Alan ChodrowApril 10, 2017
French bakery chooses Rice Village for second location, adds wine and beer to both menus
Flo Paris has come a long way in a short time. The bakery-cafe opened quietly on Westheimer almost exactly one year ago, but it’s already growing.
Owner Rabih Salibi tells CultureMap that he will open a second location in Rice Village, at the site of the recently-shuttered Mercantile coffee shop. Although he had considered an option in Montrose, Salibi says Rice Village is a better fit. The area’s pedestrian traffic will allow the bakery to be open from 7 am until 10 pm (the Westheimer location currently closes at 3 pm).
When the new location opens in August, it will incorporate several lessons learned during the first year, with additions to the menu at both locales. First, each location will feature a dedicated coffee bar. Second, both locations will begin serving beer and wine. Finally, Philippe Schmit, the acclaimed chef who recently parted ways with Toulouse Cafe & Bar, has returned to help Flo Paris develop new menu items that will make it more appealing as both a brunch and dinner destination.
“American people like to drink a lot of coffee,” Salibi says. “We use Lavazza. The general manager of Lavazza in Texas came just to see what’s going on. She was impressed by how much we use coffee from them. She was really surprised. I’m surprised, too.”
Adding beer and wine will allow Flo Paris to serve something its customers have been asking for almost since day one. Expect 15 to 20 wines by the glass with a mix of French, Italian, and Californian options. Cheese plates are also coming.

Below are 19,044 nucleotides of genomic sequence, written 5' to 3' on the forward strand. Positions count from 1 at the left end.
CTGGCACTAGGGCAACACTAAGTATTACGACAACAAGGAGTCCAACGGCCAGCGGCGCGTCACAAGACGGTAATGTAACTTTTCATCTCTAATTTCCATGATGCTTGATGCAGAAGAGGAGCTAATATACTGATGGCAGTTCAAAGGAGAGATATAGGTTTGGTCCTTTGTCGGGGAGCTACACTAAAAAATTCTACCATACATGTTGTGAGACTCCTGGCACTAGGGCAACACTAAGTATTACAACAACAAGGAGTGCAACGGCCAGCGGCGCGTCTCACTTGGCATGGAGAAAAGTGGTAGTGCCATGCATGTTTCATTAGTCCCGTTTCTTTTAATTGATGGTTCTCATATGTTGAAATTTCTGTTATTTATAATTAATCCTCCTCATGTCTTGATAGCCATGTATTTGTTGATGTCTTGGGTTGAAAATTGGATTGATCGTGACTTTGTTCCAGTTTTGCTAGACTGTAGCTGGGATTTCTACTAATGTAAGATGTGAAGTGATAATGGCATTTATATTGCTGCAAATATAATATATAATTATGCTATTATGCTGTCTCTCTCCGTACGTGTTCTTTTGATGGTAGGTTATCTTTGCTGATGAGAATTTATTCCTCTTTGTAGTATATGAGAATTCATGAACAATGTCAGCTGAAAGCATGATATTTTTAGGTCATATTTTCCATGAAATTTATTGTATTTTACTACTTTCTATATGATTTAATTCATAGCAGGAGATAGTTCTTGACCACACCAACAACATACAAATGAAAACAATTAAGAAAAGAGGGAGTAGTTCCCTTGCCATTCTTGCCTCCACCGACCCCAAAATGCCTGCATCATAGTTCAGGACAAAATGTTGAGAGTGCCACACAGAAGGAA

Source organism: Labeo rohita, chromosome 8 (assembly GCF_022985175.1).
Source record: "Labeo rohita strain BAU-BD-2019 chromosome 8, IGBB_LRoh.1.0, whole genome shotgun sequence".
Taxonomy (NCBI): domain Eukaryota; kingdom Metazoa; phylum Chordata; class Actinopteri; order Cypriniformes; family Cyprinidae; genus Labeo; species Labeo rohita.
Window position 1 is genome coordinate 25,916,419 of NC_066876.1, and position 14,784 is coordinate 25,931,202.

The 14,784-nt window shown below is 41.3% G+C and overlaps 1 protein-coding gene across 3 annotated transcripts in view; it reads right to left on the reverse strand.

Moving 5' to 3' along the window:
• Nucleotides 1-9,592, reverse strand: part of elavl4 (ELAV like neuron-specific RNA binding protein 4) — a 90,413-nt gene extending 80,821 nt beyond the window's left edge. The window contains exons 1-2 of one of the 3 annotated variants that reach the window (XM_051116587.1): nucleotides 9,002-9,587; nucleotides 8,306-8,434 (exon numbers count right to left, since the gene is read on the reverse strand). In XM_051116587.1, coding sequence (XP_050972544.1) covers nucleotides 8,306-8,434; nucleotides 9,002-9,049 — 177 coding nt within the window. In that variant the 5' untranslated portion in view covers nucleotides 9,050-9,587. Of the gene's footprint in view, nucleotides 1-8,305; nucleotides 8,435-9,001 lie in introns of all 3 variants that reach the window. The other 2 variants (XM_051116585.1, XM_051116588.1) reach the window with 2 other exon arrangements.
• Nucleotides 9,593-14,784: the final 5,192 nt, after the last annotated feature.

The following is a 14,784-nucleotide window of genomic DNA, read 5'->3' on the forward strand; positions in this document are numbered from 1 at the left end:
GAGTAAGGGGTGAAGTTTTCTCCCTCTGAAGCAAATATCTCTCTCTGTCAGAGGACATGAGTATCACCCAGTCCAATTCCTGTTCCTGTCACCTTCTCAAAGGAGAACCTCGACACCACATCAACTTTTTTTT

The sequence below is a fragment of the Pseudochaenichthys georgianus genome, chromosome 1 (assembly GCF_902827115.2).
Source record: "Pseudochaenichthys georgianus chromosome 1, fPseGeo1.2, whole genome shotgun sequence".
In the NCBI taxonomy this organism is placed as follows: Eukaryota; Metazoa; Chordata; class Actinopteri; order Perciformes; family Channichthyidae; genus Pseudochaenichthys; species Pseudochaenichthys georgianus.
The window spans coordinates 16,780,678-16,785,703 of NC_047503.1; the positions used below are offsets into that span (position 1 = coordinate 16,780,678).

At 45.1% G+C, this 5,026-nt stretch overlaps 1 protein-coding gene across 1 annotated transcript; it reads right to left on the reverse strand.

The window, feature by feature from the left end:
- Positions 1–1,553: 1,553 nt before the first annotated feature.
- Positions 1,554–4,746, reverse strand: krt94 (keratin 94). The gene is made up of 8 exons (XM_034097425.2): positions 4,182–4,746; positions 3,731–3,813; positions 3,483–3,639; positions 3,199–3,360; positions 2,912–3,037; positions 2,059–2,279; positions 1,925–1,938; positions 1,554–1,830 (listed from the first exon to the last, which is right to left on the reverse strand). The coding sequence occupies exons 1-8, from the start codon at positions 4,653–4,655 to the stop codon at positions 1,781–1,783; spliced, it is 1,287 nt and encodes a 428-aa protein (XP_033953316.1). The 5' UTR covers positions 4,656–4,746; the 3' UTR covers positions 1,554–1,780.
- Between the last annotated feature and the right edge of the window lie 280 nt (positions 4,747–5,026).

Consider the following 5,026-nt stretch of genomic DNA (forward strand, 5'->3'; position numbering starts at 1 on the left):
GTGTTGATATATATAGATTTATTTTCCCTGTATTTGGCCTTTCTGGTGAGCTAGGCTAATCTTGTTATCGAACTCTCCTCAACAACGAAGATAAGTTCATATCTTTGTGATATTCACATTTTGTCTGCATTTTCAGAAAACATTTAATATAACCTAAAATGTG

“When you are talking French, it’s cheese and wine. We don’t want to serve cheese without wine,” Salibi explains.
Salibi has also hired two new chefs from France — Schmit describes them as “rock stars” — one for the savory side and one to assist baker Dany Srour.
“Most of my time I spend creating new dishes to change a few things at Flo here and also for the new location,” Schmit says. “Rabih wanted a larger variety of food that we can rotate, also more adapted to the new location and the new hours.”
Schmit showed off a number of new dishes that are coming to Flo Paris’s menu, including eggs Benedict served on one of the bakery’s croissants, a duck proscuitto Napoleon, a peanut butter and jelly sandwich on toasted brioche bread (for the kid’s menu), and a savory eclair filled with crab salad and topped with a tomato glaze. French “boulanger-style” pizza, which is known for its thick, foccacia-like crust, will be available by the slice in a variety of flavors.
Srour has also been busy. On the savory side, he’s developed a new bread with sundried tomato, cheese and olives. Additions to the pastry side include a pistachio-flavor opera cake and a classic palmier (the classic “elephant ear” pastry).
With so much success and such promising prospects, only one truly bad thing has happened to Flo Paris in its first year — a rare zero-star review from Chronicle critic Alison Cook that trashed almost every aspect of the bakery’s offerings. Salibi hasn’t commented publicly on the dressing down, but he plans to continue working hard every day to prove her wrong.
“I decided, and I told chef Philippe, the best thing is not to react and not to call her,” Salibi says. “Leave her alone. Let’s continue what we have to do. I think she will make another article. I don’t know when. She will say ‘I’m sorry about Flo Paris.’”